MIDDLEBURG, VA --- Unquestioned devotion and love are hard to find. In fact, unrequited love is much more common than unquestioned love.
I have been fortunate in my life to have the love of a magnificent woman, my wife, Elizabeth May. She may not always agree with me. I’m sure at times; she’d like to strangle me. But of one thing I am certain: My wife of almost 35 years loves me.
And my kids love me. They may at times not understand what I’m saying. And they often disagree with me on a wide variety of issues. They constantly question me. “Why do we need to do that?” is a common refrain from my two sons and one daughter. And I’m okay with that. It’s after all how their mother and I raised them, to question authority.
Many of my longest, oldest and most loyal friends are always questioning my actions or deeds. “I don’t agree with what you’re saying, but I’ll defend to the death your right to say it,” my buddy Bob Hagan, who has been my friend since 1977, told me in January.
In fact, as I think about the many blessings I have, surrounded by friends, family and loved ones, I realize there is really only one individual who never questions me, who is totally devoted to me and who hangs on my every gesture, whim and word --- my dog, Betty Grable.
Betty is a beagle. She is a rescue dog who was born in South Carolina. Apparently she was abandoned. She was found, we were told, after living on the streets for weeks. She was in a dog pound moving toward an early and untimely demise when, through fate, fortune and the good deeds of the Animal Rescue folks, we were able to adopt Betty and bring her to Virginia.
For several years Betty would accompany me to work every morning. She would sit under my desk, and quietly listen as I talked on the phone, or was in a meeting, or would be doing paperwork. Always there, always listening, never whining or complaining. In fact, when I sold my company last summer and started working from home, Betty was very confused. She would sit by the front door and wait for me to put on my coat, grab my briefcase and head to the office.
Clearly I was upsetting her routine.
Now, Betty never makes me explain my actions or myself. She never for a moment doubts my sincerity and love. In fact, she is reliable, loyal, and genuinely devoted to me. And for that, I am truly grateful.
Harry Truman famously once said that if you want a friend in Washington, buy a dog. Bill Clinton took Truman’s advice to heart as the Monica Lewinsky scandal broke and impeachment proceedings were formulating against him. He bought a dog. Buddy.
Human psychologists have written a lot, and animal rights organizations have too, about the symbiotic relationship between humans and their pets.
Having a dog is, according to Dogvacay, a web site, is good for you: “Dog owners have been found to have lower cholesterol, lower blood pressure, fewer heart attacks, and according to a study by the British Journal of Health (2004), dog owners also have the added benefit of having fewer medical problems than those without pets.”
No, really, there’s such a website. Here’s a link to the Dogvacay blog that details why dogs are good for humans:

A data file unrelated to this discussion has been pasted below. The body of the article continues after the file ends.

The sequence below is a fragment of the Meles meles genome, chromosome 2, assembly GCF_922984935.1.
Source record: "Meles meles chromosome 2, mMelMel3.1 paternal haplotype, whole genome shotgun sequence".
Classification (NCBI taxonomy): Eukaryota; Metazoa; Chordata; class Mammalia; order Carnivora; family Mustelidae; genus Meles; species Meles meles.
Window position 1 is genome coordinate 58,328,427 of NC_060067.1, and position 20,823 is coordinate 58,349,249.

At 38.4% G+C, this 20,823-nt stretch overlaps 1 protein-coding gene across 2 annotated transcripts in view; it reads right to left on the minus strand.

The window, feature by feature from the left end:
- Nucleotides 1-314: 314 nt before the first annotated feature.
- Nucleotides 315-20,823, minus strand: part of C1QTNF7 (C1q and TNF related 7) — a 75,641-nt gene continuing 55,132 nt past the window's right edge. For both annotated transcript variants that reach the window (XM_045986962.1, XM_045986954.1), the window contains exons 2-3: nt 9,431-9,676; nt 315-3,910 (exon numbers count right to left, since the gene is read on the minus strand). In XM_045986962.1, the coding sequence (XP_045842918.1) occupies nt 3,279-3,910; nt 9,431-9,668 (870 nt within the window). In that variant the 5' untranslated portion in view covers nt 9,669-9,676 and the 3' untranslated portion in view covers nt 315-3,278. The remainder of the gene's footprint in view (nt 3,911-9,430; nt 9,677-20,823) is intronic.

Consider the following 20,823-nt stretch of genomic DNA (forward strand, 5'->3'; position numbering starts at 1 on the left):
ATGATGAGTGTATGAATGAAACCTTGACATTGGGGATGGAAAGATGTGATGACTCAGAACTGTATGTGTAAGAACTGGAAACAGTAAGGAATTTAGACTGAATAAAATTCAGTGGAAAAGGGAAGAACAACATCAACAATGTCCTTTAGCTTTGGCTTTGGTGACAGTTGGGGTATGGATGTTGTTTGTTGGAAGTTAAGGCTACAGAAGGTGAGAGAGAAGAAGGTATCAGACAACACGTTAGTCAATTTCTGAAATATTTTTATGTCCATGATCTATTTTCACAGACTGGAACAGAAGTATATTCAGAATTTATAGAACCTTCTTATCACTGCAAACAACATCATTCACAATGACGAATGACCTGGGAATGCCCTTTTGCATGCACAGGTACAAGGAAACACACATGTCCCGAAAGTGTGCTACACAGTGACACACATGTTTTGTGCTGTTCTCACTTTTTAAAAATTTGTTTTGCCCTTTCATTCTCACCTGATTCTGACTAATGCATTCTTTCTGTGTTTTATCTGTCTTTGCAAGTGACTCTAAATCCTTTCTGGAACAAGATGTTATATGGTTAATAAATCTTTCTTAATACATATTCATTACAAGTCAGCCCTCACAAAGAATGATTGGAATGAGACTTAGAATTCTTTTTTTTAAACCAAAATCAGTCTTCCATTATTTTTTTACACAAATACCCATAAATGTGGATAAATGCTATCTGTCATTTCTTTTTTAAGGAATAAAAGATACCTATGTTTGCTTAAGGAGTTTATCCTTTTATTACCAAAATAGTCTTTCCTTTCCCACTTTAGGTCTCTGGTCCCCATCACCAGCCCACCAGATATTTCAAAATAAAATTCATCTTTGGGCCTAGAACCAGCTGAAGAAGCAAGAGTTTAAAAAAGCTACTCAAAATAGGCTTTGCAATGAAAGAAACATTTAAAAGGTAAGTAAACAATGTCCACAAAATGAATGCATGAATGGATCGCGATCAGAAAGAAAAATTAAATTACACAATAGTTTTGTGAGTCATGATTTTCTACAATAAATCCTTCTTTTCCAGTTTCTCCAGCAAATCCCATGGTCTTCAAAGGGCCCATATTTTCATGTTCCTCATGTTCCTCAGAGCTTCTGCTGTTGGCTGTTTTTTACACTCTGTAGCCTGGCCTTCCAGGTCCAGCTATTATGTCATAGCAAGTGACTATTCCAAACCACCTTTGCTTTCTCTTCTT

My dog Betty is a genuine example of a loyal and reliable friend --- she never argues or disagrees with me. She is constantly looking out for my safety and welfare. Sometimes, when I worked late at the office Betty would nudge me, reminding me of the late hour. I would gather my belongings and take her outside for a walk before heading home.
Home, after all, is where the dinner is.
Without her, my life would be less complete. It would certainly be quite different.
Betty also doesn’t like the MLB XM radio channel. She prefers classical music on the car stereo. And jazz. She likes jazz music.
And clearly, my dog’s car radio listening habits are not that unusual.
In a fascinating piece of cross marketing, Subaru discovered several years ago the extraordinary correlation between Subaru owners and Dog owners. It turns out that today 50 percent of Subaru owners in the United States own a dog, according to Ad Week. Many own more than one --- dog that is, not Subaru.
And Subaru isn’t fooling around; they’ve even gone to the dogs, by showing ads with a Golden Retriever driving his doggie family to work in a Subaru. “Love, it what makes a Subaru and Subaru” is their current TV campaign. And it’s working. Subaru market share is skyrocketing. According to Automotive News, “Subaru was expected to sell 615,000 vehicles in the United States in 2016 up about 5.5 percent from the 582,675 it sold in 2015. Year-end numbers haven’t been posted yet, though a third quarter report had them at about 4% year-over-year growth, indicating they’d grow in the US for the eighth year in a row.”
There’s no doubt Subaru makes good cars. And with the shift at Volvo to the upside in cost, Subaru has really taken over the family station wagon market to a large number of middle-class American families.
But their focus on dog lovers is pretty, well doggone smart, tying in the emotion of dog ownership with the emotion of buying a safe and reliable car.
Which probably explains why Betty loves riding in my Subaru Outback so much.
Anyway, total devotion; be it to your dog, your family, or your car, ain’t all bad.
Now if I could just figure out a way to get Betty to stop opening the windows while we drive….
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